One sentence to one paragraph describing your business. Why is your business uniquely qualified to succeed?
General Business Description:
Describe th nature of the business, your unique market, your competition in general terms, and your competitive advantages.
List specific competitors. What are their strengths and weaknesses?
How will your business generate revenue?
Llist all sources
Describe what your physical location will look like including equipment and facilities you need. Include square footage and targeted potential locations.
List individuals and groups your business will serve
Describe how will you reach your target market and establish your brand
Describe your organization. Include a chart if appropriate
Products & Services:
List all you will offer along with pricing and profit margin
List start up costs along with projected monthly costs and income
Do You Really Need a Business Plan?
A lot of business experts advise drafting a business plan, a road map to articulate where you are, what you want, and how you're going to get there. The reality is that business plans can slow you down or even be the excuse you need never to get started.
If you need to access financing, your lenders will want to see a plan, even require one, and it needs to be good both in form and substance. But if you have an idea that you intend to finance yourself, read through a few business plan formats to ensure you've thought through all the pertinent issues. Thousands are available for free on line, or you can use the one here.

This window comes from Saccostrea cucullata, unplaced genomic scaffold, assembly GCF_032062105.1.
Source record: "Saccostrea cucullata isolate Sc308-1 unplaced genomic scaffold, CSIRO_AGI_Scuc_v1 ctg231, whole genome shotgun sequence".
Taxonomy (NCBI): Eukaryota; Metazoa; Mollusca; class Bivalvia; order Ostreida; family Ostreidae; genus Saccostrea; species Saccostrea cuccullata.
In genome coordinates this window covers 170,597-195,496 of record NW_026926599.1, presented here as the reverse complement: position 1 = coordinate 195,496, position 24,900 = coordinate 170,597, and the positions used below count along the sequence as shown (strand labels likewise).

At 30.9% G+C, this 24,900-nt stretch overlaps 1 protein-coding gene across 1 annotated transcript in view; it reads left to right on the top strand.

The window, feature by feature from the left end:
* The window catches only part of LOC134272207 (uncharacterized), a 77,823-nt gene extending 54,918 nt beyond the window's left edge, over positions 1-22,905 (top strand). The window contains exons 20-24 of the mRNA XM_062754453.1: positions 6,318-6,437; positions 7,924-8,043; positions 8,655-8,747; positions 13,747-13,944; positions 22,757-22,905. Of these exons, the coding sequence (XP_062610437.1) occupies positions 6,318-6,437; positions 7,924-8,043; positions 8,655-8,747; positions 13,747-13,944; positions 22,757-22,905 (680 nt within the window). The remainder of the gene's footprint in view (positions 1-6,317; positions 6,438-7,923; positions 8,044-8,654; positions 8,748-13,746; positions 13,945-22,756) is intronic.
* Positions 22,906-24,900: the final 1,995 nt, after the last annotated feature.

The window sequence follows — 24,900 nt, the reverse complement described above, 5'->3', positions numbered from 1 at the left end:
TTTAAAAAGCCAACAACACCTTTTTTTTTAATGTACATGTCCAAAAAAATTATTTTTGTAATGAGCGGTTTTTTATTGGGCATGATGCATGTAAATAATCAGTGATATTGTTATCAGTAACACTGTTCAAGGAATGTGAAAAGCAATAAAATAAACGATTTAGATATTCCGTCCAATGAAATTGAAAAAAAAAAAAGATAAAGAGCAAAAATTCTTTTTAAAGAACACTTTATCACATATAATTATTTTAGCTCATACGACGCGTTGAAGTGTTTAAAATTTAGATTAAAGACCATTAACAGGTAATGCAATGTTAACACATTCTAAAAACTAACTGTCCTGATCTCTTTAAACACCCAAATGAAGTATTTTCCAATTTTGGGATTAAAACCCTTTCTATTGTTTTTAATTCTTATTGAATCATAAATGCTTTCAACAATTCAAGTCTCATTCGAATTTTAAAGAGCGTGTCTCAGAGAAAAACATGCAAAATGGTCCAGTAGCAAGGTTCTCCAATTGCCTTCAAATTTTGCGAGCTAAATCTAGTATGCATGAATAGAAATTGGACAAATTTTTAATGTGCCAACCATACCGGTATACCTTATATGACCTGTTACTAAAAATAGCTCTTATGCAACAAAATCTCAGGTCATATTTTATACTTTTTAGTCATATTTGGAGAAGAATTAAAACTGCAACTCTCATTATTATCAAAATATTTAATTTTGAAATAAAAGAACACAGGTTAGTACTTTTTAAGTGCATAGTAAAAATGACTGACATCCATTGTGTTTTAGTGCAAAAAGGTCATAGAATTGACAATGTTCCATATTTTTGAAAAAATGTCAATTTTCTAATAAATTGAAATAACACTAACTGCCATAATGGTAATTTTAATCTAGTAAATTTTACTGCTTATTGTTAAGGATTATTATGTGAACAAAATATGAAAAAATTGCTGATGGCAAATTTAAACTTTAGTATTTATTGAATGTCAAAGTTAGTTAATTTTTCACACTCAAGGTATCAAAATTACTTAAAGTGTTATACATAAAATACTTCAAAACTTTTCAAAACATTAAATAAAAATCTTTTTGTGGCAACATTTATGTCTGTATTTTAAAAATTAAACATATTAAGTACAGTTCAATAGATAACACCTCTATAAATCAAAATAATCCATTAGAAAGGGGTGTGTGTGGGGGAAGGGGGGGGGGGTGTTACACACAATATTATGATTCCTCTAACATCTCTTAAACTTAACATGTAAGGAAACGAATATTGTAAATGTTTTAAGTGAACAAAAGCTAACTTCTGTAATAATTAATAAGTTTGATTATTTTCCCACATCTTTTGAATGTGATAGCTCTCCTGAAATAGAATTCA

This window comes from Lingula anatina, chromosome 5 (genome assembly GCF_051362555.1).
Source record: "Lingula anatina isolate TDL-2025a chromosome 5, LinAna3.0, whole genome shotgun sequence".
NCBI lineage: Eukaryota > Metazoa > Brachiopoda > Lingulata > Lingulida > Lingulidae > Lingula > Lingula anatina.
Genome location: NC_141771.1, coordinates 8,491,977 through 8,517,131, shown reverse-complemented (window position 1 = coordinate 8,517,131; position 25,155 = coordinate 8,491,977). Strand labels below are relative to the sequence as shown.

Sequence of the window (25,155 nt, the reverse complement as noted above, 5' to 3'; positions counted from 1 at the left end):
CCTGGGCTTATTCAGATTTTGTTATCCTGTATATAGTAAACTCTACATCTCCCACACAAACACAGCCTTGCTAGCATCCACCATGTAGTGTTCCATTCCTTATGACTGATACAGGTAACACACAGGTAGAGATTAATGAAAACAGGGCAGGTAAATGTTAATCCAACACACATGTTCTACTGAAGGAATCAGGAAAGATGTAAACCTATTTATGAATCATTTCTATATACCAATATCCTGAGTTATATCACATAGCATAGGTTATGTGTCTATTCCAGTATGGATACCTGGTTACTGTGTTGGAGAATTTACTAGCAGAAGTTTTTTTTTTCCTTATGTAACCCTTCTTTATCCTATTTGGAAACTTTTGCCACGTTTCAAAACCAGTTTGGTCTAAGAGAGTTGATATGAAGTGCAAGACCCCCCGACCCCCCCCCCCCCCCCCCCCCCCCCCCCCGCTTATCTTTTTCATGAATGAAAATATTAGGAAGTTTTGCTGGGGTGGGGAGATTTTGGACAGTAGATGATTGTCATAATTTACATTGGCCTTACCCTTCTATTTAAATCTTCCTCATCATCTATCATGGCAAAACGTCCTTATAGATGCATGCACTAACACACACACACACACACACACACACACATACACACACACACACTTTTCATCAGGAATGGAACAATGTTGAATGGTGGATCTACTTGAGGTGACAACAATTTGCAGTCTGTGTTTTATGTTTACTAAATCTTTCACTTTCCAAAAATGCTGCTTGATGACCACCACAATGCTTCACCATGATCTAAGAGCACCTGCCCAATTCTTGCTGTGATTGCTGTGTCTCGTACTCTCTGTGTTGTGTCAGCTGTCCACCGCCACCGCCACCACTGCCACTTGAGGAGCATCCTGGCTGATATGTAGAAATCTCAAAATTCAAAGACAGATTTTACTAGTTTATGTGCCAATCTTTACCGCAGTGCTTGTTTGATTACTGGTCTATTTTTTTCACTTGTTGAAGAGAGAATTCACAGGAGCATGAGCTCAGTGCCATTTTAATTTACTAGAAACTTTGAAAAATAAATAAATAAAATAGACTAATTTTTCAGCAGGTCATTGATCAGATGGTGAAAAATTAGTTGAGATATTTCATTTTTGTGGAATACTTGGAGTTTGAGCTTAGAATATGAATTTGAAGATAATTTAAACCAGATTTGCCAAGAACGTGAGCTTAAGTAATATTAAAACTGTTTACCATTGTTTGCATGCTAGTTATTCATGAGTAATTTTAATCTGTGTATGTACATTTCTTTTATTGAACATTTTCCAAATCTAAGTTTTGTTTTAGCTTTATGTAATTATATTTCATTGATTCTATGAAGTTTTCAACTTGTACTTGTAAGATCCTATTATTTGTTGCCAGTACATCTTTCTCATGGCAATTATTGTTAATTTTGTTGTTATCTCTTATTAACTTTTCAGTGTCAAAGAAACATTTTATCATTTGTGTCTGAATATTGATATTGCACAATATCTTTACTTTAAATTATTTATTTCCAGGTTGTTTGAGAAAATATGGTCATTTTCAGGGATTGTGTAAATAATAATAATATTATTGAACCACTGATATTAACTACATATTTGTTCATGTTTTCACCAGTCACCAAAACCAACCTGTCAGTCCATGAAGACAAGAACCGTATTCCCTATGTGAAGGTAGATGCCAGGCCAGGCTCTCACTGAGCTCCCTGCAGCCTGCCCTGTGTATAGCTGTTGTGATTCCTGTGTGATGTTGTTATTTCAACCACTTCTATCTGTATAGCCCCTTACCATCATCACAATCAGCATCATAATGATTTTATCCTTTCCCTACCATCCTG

I've used this format successfully to secure funding for a coffee shop in Northern California, and going through the process as a beginning entreprenueur was a good exercise. The prompts will help you think carefully about your strengths and weaknesses.
My only caution is that I've seen clients talk themselves out of pursuing solid business ideas, never getting farther than a draft of a plan. Maybe these people like the idea of being entreprenuers more than actually being one, but getting a plan on paper can be a real stumbling block.
Our dreams have enough obsticals thrown in their paths. Don't let developing a business plan be one of them. Make it a help, not a hinderance, and if you find that the process is shutting you down, get the help you need, scratch it off your list, and move on to the next phase.
Entrepreneurs do need a plan, but don't overthink it.
Get your ideas on paper and move on to the next step. Your plan will evolve as your ideas become reality.